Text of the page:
The International Criminal Court’s (ICC) chief prosecutor, Moreno-Ocampo, conceded that the captured son of Muammar Gaddafi may be tried in Libya and could face the death penalty if convicted.
Libya is still struggling to build new institutions after Muammar Gaddafi’s forty-two year rule. The ICC has indicted Gaddafi’s son, Saif al-Islam but might allow the trial to be held in Libya as long as the Libyan Court complies with the ICC standards.
The ICC prosecutor, Moreno-Ocampo, stated, “Saif is captured so we are here to ensure cooperation. Now in May, we requested an arrest warrant because Libyans could not do justice in Libya. Now as Libyans are decided to do justice, they could do justice and we’ll help them to do it, so that is the system.” What was the big change from May until now? In May, Libyan officials were not capable of doing justice, but now, six months later, their judicial system is up and running smoothly?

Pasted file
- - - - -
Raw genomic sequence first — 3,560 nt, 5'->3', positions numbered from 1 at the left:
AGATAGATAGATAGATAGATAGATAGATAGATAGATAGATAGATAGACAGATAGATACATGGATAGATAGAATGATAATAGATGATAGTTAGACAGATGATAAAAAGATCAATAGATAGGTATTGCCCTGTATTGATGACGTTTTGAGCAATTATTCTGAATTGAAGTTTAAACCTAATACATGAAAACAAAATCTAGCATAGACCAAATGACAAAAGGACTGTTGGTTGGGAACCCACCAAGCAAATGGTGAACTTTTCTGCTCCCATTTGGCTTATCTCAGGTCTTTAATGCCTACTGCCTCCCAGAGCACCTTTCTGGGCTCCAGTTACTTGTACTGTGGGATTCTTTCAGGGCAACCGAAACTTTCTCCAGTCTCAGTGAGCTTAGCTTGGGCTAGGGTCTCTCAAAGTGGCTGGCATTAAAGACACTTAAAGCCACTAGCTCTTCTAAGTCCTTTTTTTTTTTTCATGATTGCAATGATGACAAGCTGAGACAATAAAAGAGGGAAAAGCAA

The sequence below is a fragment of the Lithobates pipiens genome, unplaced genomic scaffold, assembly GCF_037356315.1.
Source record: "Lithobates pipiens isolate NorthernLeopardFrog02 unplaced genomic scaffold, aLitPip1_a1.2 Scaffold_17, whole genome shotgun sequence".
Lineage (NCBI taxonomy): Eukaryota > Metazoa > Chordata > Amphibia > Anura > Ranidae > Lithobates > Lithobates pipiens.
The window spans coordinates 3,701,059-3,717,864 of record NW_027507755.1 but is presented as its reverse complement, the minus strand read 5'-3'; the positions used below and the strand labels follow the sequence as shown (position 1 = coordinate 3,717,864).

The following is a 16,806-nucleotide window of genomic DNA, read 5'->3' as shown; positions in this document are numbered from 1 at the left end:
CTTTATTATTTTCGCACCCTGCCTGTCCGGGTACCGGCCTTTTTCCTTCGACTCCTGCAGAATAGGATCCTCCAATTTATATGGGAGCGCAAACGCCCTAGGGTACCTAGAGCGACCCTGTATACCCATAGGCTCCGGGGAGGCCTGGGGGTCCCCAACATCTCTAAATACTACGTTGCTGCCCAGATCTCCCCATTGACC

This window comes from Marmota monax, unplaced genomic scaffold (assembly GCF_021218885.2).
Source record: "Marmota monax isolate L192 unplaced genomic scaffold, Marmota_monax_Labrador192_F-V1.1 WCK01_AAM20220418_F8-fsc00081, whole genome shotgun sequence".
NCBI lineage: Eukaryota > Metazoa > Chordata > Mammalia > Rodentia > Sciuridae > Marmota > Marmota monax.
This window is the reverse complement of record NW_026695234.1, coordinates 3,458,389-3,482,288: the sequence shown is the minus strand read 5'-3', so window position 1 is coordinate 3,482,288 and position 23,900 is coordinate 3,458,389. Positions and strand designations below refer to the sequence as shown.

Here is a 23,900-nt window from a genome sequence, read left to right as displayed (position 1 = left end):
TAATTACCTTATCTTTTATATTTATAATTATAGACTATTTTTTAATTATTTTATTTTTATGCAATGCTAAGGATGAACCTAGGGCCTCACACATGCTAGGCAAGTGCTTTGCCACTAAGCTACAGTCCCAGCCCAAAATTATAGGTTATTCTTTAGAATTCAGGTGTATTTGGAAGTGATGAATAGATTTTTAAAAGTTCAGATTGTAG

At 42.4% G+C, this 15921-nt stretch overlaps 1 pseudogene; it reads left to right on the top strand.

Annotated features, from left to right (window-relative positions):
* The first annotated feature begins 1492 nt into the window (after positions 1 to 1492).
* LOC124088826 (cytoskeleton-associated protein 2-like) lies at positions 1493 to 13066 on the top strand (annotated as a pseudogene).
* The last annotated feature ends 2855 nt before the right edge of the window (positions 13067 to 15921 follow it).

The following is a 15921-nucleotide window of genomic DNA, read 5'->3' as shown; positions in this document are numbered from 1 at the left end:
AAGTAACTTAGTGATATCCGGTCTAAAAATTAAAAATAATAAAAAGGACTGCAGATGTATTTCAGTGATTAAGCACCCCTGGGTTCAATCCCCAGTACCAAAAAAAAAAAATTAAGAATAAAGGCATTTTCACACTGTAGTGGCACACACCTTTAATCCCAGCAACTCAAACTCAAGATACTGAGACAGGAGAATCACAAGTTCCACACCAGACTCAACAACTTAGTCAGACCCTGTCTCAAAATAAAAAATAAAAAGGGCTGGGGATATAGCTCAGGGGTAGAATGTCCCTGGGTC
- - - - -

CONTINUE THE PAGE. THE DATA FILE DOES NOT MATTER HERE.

A main difference between the ICC and Libyan’s judicial system is the issue of the death penalty. Libya has not taken the death penalty off of the table for criminal punishment, the ICC’s severest punishment is life imprisonment. Even though the ICC might allow Libya to take the reigns on this trial, they will continue to monitor the case and even have their own judges involved, according to Moreno-Ocampo. Does this make up for the short time Libya has had the infrastructure to “do justice?”
Do you think that the fragile state of Libya is up to this task? Should the ICC allow them to take the lead on this case and prosecute Saif? Usually the ICC would prosecute this type of crime against humanity under these circumstances, is it fair that Saif might face the death penalty rather than life in prison under ICC punishment? Do you think the ICC is backing off because so many might wish to see Saif receive the death penalty?